9.9.08

The Iraqi "Manhattan Project"

Legendary journalist Bob Woodward has discovered a new secret program instituted by the US military to find and kill terrorists.

Whatever you believe about the war in Iraq (or war in general), this new program sounds fascinating. Two quotes in particular struck me:
"'It is a wonderful example of American ingenuity solving a problem in war, as we often have,' Woodward said."
"The top secret operations, he said, will 'some day in history ... be described to people's amazement.'"
Part of me is just relieved to hear "American" and "ingenuity" used in the same sentence again.

For all it's bureaucratic faults, the US military has become very good (if slow) at adapting, especially to the new sort of warfare in Iraq and Afghanistan. It's a testament to American military commanders. When I served, the AARs (After Action Reviews) we had to do after every trip outside the walls was painstakingly tedious. But it sounds as if all those AARs are finally working. My hope is this somehow saving the lives of civilians and combatants alike, though terms like "Manhattan Project" and "secret killing program" may undermine that hope.

But yeah, back the "American ingenuity". Americans invented flight, the automobile...most of the innovations of the 20th century. American ingenuity is one of the things that makes me most proud to be an American. The US military has grasped the necessity of reinventing in a new world. Here's hoping our country as a whole gets the same message.

The chants Rudy Giuliani sparked of, "Drill, baby, drill!" at the Republican National Convention don't help.

2 comments:

  1. You're right. It is nice to those words together in the same sentence. It's too bad it's in relation to killing people, though. Even if they are terrorists.

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  2. Great post. As a former soldier who served in Anbar Iraq with the 3d Armored Calvary Regiment (during OIF I), I can say without hesitation, that the American Soldier is the most innovative soldier in the world. The military term for this is "field craft."

    Unfortunately the command tone for higher command has been to disregard the comments (often made in those AARs) and successful field craft of the lower ranking troops (and by lower ranking I mean any enlisted soldier under the rank of Sergeant Major and any officer under the rank of Major or maybe even Lieutenant Colonel).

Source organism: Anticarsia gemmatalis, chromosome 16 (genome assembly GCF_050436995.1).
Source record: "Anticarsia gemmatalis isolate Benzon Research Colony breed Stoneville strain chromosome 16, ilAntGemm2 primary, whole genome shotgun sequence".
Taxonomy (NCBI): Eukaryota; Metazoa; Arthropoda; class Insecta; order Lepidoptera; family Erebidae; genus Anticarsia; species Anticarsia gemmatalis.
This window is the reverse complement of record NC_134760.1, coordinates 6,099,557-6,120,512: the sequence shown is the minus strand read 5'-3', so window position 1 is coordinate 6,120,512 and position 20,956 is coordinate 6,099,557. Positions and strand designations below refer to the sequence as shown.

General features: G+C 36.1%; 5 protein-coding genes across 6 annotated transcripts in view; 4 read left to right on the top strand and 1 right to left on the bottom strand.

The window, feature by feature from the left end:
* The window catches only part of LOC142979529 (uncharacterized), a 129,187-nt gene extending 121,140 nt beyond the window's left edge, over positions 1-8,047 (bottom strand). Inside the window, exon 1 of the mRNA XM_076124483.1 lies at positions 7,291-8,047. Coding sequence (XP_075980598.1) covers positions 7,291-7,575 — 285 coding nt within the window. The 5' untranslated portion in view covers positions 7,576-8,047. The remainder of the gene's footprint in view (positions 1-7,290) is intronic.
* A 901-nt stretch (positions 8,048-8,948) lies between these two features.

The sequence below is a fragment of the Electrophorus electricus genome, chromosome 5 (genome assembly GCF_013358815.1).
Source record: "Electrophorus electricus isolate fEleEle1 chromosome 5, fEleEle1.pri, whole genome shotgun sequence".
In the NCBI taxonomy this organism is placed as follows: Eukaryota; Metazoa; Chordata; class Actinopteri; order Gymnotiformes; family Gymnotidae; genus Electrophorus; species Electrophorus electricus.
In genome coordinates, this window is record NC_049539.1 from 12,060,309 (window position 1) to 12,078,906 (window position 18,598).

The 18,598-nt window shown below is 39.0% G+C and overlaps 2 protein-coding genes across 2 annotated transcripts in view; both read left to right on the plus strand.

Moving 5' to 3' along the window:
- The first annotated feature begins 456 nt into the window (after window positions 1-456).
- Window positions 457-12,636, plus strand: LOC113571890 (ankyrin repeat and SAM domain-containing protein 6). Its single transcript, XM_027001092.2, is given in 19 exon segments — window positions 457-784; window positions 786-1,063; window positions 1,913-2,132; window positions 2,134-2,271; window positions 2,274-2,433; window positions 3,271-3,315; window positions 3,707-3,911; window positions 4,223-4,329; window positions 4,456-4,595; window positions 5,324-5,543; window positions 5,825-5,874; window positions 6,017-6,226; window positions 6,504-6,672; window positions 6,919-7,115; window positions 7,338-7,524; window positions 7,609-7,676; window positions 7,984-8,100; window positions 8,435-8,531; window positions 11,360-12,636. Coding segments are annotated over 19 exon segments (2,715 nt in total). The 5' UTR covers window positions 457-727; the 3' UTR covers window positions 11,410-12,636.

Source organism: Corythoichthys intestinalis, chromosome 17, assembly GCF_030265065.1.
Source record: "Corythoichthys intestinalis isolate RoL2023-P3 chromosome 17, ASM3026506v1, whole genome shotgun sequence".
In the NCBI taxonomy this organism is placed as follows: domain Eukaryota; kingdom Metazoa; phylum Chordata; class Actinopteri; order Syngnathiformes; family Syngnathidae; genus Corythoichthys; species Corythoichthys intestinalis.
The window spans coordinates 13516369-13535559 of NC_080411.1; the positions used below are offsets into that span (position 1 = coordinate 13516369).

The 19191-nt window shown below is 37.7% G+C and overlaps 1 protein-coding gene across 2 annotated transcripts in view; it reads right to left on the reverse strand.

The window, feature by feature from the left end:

What's sad here is that many of these lower ranking troops, especially in the National Guard and Reserves, hold college degrees in fields other than "Army Officer Training." They also bring with them the experiences of their civilian jobs. But these are not the only ones that can contribute to better methods in Iraq; the guys on the ground, putting our methods and policies to the test daily were often find things that worked and tossing out the rest.

    I often saw these soldiers coming together to find amazing processes that worked in areas ranging from better detention facility construction to better community building to better vehicle combat readiness to better communication technology to better building clearing and patrolling to better food preparation and water sanitation to better economic building and so on.

    The key: filed craft at all levels generally leads to "better." And we usually see more field craft at the lower levels because those are the guys with their boots in the dirt.

    My struggles were often in areas where the higher-ups would force a rejection of the better field craft in favor of the same old unsuccessful tactics. If Woodward is right, it sounds like something or somebody finally got through to the brass policy makers and tactic planners.

    On a different note, this is a good lesson for church leaders, pastors, and even the new Christian to learn from. We need to look for the field craft in our missionary work and in our teaching and serving in churches and in our communities. We can't simply stick with the same old stuff if the same old stuff isn't getting the results we want. On the other side of that coin, some of the stuff that works and has been around for hundreds of years might just have been field craft long before it became longstanding tradition.

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